It's not too often Phoenix gets to brag that we had something before California, but we do get to show off our bottles of Sibona Amaro to everyone in the Golden State because we got it first. The distilled liqueur from Piedmont, Italy is bold and extraordinarily complex and only available to try at a few places locally so far. If you're intent on being at the cusp of amaro trends, get a shot of Sibona at Barrelhouse American Kitchen & Cocktails in Chandler.
Coming from the oldest running distillery in the Piedmont region of Italy, Sibona Amaro has some major character. The family-owned Sibona Antica Distilleria that produces the amaro is even debated to be the first distillery of that region. While the area is more commonly known to wine lovers as one of Italy's finest wine regions, producing Nebbiolo from Barolo and Barbaresco wines, Sibona Amaro, with its sweet, smooth, intense, and spicy layers is worth a taste too.
Although Sibona distills over 60 different products, the amaro has been getting more popular in the past few years with five consecutive gold medals at the International Spirits Award for bitter amari. However, it wasn't until three weeks ago that it was even available in Arizona, and amaro-loving bars around town immediately took notice.
Kenta Usuzawa, owner of Barrelhouse in Chandler, says his "obsessive love for amari" drew him to stock the bitter liqueur. He says he also plans to carry the chammomile grappa that Sibona makes soon, noting Sibona's relatively unique single-varietal sourcing and producing methods as a major selling point, since many grappas are blends.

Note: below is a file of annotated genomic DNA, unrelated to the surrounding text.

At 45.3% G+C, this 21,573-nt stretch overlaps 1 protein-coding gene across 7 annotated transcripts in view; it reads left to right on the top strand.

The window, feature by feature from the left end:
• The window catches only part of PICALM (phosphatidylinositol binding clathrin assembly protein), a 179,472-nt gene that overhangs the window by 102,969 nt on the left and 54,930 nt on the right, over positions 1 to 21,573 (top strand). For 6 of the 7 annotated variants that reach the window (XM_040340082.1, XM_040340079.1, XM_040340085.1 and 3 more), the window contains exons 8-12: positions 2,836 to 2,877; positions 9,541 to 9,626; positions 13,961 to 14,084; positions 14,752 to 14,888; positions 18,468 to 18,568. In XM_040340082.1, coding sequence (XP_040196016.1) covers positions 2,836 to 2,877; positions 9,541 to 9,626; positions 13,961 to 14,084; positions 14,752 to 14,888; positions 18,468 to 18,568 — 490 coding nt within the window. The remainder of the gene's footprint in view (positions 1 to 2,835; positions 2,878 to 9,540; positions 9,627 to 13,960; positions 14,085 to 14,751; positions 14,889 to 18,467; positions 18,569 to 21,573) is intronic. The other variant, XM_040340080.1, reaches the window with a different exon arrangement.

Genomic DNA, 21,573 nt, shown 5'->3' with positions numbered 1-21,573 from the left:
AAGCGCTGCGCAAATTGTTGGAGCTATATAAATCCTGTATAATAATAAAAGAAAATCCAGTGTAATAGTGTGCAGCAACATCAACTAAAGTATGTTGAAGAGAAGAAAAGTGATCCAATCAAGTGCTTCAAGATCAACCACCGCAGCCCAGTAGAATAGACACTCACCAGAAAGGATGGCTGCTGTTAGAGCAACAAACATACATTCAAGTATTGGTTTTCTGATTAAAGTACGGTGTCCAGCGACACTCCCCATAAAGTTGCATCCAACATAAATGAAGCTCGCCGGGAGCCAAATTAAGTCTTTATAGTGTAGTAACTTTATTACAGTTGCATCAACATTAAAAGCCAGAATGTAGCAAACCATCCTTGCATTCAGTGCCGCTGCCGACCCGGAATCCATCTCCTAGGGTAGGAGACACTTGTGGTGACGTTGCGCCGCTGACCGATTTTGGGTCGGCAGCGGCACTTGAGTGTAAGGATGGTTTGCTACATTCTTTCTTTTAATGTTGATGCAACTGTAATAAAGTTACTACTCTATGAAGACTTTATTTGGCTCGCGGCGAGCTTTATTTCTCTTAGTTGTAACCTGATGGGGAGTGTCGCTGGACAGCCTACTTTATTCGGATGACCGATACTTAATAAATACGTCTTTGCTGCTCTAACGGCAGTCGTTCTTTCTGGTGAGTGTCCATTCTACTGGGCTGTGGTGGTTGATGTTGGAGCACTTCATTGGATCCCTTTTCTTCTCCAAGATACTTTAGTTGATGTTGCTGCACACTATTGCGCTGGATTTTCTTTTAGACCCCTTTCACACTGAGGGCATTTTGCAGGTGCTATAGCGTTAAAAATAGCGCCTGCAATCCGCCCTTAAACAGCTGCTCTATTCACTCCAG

As is common for amari and liqueurs in general, Sibona's is made by macerating herbs and aromatic plants in alcohol. Though the exact family recipe is kept a secret, some of the 34 botanicals used in making the amaro include rhubarb, chinaroot calissaya, gentian, sage sclarea, mint, green anise, and achillea moscata.
In terms of flavor, Usuzawa says that he tastes gentian, rhubarb, burnt orange peel, clove, and other "warm spices" like cardamom in the amaro.
"I even get a little Mexican cola quality... obviously just an association, I don't actually think they put cola in it," he says. "What I do know is I could easily finish an entire bottle happily trying to figure it out."
The lack of traditional bitter bite makes Sibona lovely to sip after dinner, but the layered complexity of the herbal blend, which has surprisingly sweet but not syrupy notes of those "warm" spices and caramel as well as a bit of a spicy kick on the back end, will keep you guessing. Chances are, you'll be a fan after your first taste.
Damien Kanser of Vias Imports, the sole distributor of Sibona in the U.S., says the amaro's drinkability and smoothness make it a standout in the category.
"It is a very user-friendly amaro with all the classic characteristics," Kanser explains. "Fernet is often too bitter for people. Montenegro is too sweet for the purists. The Sibona finds a common ground. "
Kanser says his company Vias has spent the past year trying to bring Sibona's products to the U.S. for the first time and finally succeeded eight weeks ago. He says the resurgence of amari in drinking culture has driven them to bring Sibona to the country.
"Amaros have become very popular in the U.S. recently, with many restaurants in town using them in cocktails and even one chef using them as seasoning," he says.
Aside from Barrelhouse, Kanser says you can also try it as Clever Koi, The Gladly, Citizen Public House, and the Pizzeria Bianco in Town & Country. While it isn't available at local retail locations yet, the price per bottle will be around $30 when it is.